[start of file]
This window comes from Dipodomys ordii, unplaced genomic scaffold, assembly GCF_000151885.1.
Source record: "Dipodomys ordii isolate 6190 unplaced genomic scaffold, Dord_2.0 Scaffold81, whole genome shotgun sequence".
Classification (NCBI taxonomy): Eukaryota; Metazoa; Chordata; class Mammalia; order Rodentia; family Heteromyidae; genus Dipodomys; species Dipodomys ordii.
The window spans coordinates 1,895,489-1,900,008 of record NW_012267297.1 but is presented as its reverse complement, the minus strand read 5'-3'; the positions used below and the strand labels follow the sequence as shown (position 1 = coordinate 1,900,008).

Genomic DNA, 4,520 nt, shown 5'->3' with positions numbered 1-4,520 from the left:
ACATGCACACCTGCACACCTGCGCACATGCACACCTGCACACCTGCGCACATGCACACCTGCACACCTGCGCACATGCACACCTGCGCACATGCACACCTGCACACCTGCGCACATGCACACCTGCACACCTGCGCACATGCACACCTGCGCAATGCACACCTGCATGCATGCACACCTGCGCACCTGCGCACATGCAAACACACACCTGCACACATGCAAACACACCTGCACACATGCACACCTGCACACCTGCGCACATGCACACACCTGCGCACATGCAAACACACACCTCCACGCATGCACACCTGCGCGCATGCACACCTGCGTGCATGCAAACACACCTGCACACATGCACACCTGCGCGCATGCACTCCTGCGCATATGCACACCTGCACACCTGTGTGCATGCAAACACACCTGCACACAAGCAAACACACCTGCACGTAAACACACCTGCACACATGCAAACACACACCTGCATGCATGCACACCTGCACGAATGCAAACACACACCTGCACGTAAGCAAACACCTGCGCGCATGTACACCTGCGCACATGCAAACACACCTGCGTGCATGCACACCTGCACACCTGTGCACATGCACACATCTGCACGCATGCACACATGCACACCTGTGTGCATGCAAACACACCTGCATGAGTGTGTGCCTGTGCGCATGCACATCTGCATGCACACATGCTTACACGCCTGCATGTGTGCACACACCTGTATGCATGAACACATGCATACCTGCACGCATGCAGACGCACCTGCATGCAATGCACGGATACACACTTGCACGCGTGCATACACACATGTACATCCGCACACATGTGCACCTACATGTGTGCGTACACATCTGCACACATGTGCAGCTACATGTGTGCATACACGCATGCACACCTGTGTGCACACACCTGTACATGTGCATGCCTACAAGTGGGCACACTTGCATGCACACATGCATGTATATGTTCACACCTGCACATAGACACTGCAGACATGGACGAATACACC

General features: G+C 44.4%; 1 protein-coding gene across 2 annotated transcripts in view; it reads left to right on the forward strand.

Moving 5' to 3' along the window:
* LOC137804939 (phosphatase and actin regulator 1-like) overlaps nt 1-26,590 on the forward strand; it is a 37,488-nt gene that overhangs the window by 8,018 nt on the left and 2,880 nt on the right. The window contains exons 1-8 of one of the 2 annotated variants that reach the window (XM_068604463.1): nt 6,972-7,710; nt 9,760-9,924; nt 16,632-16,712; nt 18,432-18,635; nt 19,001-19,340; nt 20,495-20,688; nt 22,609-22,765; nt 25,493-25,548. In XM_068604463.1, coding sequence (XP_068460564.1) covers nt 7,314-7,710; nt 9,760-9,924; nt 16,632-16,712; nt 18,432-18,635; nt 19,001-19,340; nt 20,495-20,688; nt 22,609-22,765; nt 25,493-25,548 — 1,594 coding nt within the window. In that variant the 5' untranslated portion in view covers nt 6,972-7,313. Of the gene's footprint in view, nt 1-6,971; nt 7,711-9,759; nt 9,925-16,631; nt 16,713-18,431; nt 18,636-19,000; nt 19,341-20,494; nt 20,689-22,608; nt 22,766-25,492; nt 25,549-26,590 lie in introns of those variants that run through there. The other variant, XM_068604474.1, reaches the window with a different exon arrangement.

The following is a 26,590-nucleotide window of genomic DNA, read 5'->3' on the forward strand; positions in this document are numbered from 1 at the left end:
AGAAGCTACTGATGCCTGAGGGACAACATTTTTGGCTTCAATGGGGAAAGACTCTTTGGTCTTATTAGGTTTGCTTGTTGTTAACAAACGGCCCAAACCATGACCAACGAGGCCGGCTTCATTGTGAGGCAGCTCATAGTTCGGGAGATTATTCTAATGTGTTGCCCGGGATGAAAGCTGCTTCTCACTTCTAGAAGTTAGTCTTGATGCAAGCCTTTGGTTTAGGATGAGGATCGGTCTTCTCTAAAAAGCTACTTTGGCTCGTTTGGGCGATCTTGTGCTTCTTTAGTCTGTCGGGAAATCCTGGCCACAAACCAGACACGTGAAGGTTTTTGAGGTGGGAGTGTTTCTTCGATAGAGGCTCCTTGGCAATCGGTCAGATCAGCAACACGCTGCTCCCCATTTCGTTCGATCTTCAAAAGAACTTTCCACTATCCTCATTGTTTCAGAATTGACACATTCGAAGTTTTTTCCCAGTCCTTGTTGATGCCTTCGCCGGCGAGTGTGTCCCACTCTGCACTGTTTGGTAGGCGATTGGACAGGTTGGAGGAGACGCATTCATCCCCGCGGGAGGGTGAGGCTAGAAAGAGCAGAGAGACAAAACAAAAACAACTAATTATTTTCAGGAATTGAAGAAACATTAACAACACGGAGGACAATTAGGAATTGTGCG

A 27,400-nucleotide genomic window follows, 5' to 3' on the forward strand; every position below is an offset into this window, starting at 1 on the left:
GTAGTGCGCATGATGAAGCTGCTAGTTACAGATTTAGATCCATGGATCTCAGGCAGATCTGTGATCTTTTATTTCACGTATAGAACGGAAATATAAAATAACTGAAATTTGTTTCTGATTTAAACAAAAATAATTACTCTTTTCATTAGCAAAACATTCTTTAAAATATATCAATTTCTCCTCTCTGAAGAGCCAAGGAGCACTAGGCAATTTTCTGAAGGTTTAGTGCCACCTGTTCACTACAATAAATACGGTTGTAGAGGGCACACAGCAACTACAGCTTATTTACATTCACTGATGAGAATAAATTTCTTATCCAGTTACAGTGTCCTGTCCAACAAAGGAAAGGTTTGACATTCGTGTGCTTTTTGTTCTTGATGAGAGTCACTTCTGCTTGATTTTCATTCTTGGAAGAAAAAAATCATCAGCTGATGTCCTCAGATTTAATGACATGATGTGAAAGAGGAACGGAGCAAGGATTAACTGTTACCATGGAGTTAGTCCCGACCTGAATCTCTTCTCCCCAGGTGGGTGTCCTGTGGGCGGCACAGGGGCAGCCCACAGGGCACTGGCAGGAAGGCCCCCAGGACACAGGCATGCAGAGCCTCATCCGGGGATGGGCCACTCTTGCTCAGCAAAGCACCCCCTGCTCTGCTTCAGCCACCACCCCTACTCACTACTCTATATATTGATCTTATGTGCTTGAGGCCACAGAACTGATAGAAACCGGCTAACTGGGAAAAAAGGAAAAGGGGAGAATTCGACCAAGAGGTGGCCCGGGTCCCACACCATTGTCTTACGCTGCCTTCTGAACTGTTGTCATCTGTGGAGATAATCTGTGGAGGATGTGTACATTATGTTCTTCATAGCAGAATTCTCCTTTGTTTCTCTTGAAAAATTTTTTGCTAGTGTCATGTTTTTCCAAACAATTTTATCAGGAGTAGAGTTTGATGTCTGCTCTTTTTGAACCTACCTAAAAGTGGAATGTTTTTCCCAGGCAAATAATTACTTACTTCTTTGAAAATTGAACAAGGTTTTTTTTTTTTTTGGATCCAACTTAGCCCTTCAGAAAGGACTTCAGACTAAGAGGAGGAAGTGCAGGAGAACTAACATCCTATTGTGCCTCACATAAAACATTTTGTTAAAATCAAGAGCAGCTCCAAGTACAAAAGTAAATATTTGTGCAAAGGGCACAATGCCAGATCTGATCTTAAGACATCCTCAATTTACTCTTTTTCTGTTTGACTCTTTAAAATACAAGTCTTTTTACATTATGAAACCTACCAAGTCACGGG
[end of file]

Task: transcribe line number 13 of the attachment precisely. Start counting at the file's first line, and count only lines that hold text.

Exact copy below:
GTAGTGCGCATGATGAAGCTGCTAGTTACAGATTTAGATCCATGGATCTCAGGCAGATCTGTGATCTTTTATTTCACGTATAGAACGGAAATATAAAATAACTGAAATTTGTTTCTGATTTAAACAAAAATAATTACTCTTTTCATTAGCAAAACATTCTTTAAAATATATCAATTTCTCCTCTCTGAAGAGCCAAGGAGCACTAGGCAATTTTCTGAAGGTTTAGTGCCACCTGTTCACTACAATAAATACGGTTGTAGAGGGCACACAGCAACTACAGCTTATTTACATTCACTGATGAGAATAAATTTCTTATCCAGTTACAGTGTCCTGTCCAACAAAGGAAAGGTTTGACATTCGTGTGCTTTTTGTTCTTGATGAGAGTCACTTCTGCTTGATTTTCATTCTTGGAAGAAAAAAATCATCAGCTGATGTCCTCAGATTTAATGACATGATGTGAAAGAGGAACGGAGCAAGGATTAACTGTTACCATGGAGTTAGTCCCGACCTGAATCTCTTCTCCCCAGGTGGGTGTCCTGTGGGCGGCACAGGGGCAGCCCACAGGGCACTGGCAGGAAGGCCCCCAGGACACAGGCATGCAGAGCCTCATCCGGGGATGGGCCACTCTTGCTCAGCAAAGCACCCCCTGCTCTGCTTCAGCCACCACCCCTACTCACTACTCTATATATTGATCTTATGTGCTTGAGGCCACAGAACTGATAGAAACCGGCTAACTGGGAAAAAAGGAAAAGGGGAGAATTCGACCAAGAGGTGGCCCGGGTCCCACACCATTGTCTTACGCTGCCTTCTGAACTGTTGTCATCTGTGGAGATAATCTGTGGAGGATGTGTACATTATGTTCTTCATAGCAGAATTCTCCTTTGTTTCTCTTGAAAAATTTTTTGCTAGTGTCATGTTTTTCCAAACAATTTTATCAGGAGTAGAGTTTGATGTCTGCTCTTTTTGAACCTACCTAAAAGTGGAATGTTTTTCCCAGGCAAATAATTACTTACTTCTTTGAAAATTGAACAAGGTTTTTTTTTTTTTTGGATCCAACTTAGCCCTTCAGAAAGGACTTCAGACTAAGAGGAGGAAGTGCAGGAGAACTAACATCCTATTGTGCCTCACATAAAACATTTTGTTAAAATCAAGAGCAGCTCCAAGTACAAAAGTAAATATTTGTGCAAAGGGCACAATGCCAGATCTGATCTTAAGACATCCTCAATTTACTCTTTTTCTGTTTGACTCTTTAAAATACAAGTCTTTTTACATTATGAAACCTACCAAGTCACGGG